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Title: The emergence of the merit-based bureaucracy and the formation of the developmental state : the case of South Korea in a historical perspective
Author: Park, Sooyoung
ISNI:       0000 0004 5366 6252
Awarding Body: University of Manchester
Current Institution: University of Manchester
Date of Award: 2014
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This research has analyzed how the institutions of the merit-based bureaucratic system in the Korean Government changed from 1948 to 1963, applying the gradual institutional change theory of Mahoney and Thelen (2010). Though copious research has been produced on Korean economic development, little analysis has been made on the emergence of the Korean developmental state. This research aimed to fill in the analytical gap by examining how effective bureaucratic institutions was established in the Korean developmental state to draw out implications for the institutional change theory as well as the discussion on the developmental sate and state capacity. This research has found that the merit-based bureaucratic institutions of the Korean Government positively changed in a piecemeal approach from 1948 to 1963, though once disturbed from 1955 to 1959. Contrary to the existing literature, this research also has found that the institutional setting for the merit-based bureaucracy was set from the very beginning of the Syngman Rhee Administration; however, the selective implementation and enforcement of the rules in the Syngman Rhee period hindered the Weberian bureaucracy. This research has, therefore, drawn out that for positive institutional change, the role of the change agents is critical especially the vertical chain of reformative leadership and capable practitioners. The low level of opposition is beneficial for not only positive but also negative change. In the end, in the case of Korea, the initially ambiguous institutions provided the actors with considerable discretion to manipulate or misuse rules. As a result of the institutional reform the rules and regulations became detailed reducing the gap between what the rules say and how the rules are implemented. The empirical tests of this research have confirmed the basic assumptions of the gradual institutional change theory of Mahoney and Thelen (2010). Firstly, the empirical results have shown that the institutional change has more to do with a piecemeal internal process than to do with any external shock or event. Secondly, the gap between the existence and the enforcement of an institution has also been proved valid. Thirdly, the empirical tests have confirmed the influence of three change factors producing different types of change in the theory. Based on the empirical findings, this research has identified important implications for the institutional change theory with three key areas for improvement. The first is the validity of the three modes of change in the theory. The test has identified the need to address the different magnitudes of the three factors affecting change. This research has also identified the need to clarify the definition of gradualness and the concept of the change agents to solidify the theory. This research has also enriched the discussion on the developmental state and state capacity by identifying the limitations of the merit-based institution in different contexts. Based on the analysis, this research has drawn out four key lessons for developing countries and for the donors: the importance of the enforcement of rules; the synchronized reform coalition between committed leadership and competent practitioners; the importance of understanding local contexts; and the relationship between dictatorship and development. By analyzing the emergence of the bureaucratic institutions, this research has not only broadened our understanding of development and state capacity but also presented a practical policy solution to overcome the persistent state of incapacity in the developing countries today.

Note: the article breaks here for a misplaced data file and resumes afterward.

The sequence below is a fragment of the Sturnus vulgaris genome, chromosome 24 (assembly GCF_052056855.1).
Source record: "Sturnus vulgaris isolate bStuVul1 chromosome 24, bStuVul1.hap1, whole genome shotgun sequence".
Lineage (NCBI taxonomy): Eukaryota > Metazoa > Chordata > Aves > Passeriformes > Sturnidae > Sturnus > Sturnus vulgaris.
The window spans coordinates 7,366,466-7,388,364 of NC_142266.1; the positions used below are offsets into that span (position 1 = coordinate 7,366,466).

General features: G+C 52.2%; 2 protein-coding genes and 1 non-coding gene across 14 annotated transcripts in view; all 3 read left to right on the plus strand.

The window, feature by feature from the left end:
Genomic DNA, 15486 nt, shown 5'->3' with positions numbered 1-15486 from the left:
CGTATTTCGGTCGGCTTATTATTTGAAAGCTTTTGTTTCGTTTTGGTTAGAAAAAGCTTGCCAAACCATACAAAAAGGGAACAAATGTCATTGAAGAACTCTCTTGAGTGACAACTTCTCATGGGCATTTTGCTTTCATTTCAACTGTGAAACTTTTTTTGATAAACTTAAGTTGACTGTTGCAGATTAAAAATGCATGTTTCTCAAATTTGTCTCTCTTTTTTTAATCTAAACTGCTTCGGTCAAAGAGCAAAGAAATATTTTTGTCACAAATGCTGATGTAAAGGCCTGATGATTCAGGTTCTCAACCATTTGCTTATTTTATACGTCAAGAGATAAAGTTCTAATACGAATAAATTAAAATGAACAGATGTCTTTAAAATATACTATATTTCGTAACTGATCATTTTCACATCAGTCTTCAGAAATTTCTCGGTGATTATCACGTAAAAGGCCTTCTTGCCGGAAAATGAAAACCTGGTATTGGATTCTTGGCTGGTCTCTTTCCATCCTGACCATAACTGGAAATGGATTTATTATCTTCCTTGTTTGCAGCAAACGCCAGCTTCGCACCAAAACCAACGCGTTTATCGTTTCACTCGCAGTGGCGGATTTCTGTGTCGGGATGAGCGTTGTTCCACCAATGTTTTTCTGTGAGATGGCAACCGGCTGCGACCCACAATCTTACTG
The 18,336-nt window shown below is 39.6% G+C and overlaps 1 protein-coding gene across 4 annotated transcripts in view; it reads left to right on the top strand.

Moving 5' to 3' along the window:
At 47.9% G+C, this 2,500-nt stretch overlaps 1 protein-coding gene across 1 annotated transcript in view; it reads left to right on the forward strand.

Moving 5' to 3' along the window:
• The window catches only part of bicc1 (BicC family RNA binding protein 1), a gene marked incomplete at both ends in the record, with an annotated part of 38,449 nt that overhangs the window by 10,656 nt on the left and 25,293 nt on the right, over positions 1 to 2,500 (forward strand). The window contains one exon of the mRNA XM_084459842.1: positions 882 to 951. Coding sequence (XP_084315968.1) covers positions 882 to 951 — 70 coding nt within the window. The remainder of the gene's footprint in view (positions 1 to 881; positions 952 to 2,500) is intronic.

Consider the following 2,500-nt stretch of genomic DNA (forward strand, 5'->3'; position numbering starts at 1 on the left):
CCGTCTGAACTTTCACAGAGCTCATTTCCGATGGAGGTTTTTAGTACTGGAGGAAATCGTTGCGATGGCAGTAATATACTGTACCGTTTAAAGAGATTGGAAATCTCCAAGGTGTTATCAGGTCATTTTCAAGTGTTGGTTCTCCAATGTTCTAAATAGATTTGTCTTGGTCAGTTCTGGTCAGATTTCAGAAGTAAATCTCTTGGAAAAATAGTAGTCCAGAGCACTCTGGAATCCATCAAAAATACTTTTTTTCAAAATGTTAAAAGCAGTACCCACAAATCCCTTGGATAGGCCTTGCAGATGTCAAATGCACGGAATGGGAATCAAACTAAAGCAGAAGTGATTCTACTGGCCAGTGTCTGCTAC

Supervisor: Jacoby, Tim; Kang, Nahee Sponsor: Not available
Qualification Name: Thesis (Ph.D.) Qualification Level: Doctoral
EThOS ID:  DOI: Not available
Keywords: Merit-Based Bureaucracy ; Developmental State ; State Formation ; State Building ; Institutional Change ; Historical Institutionalism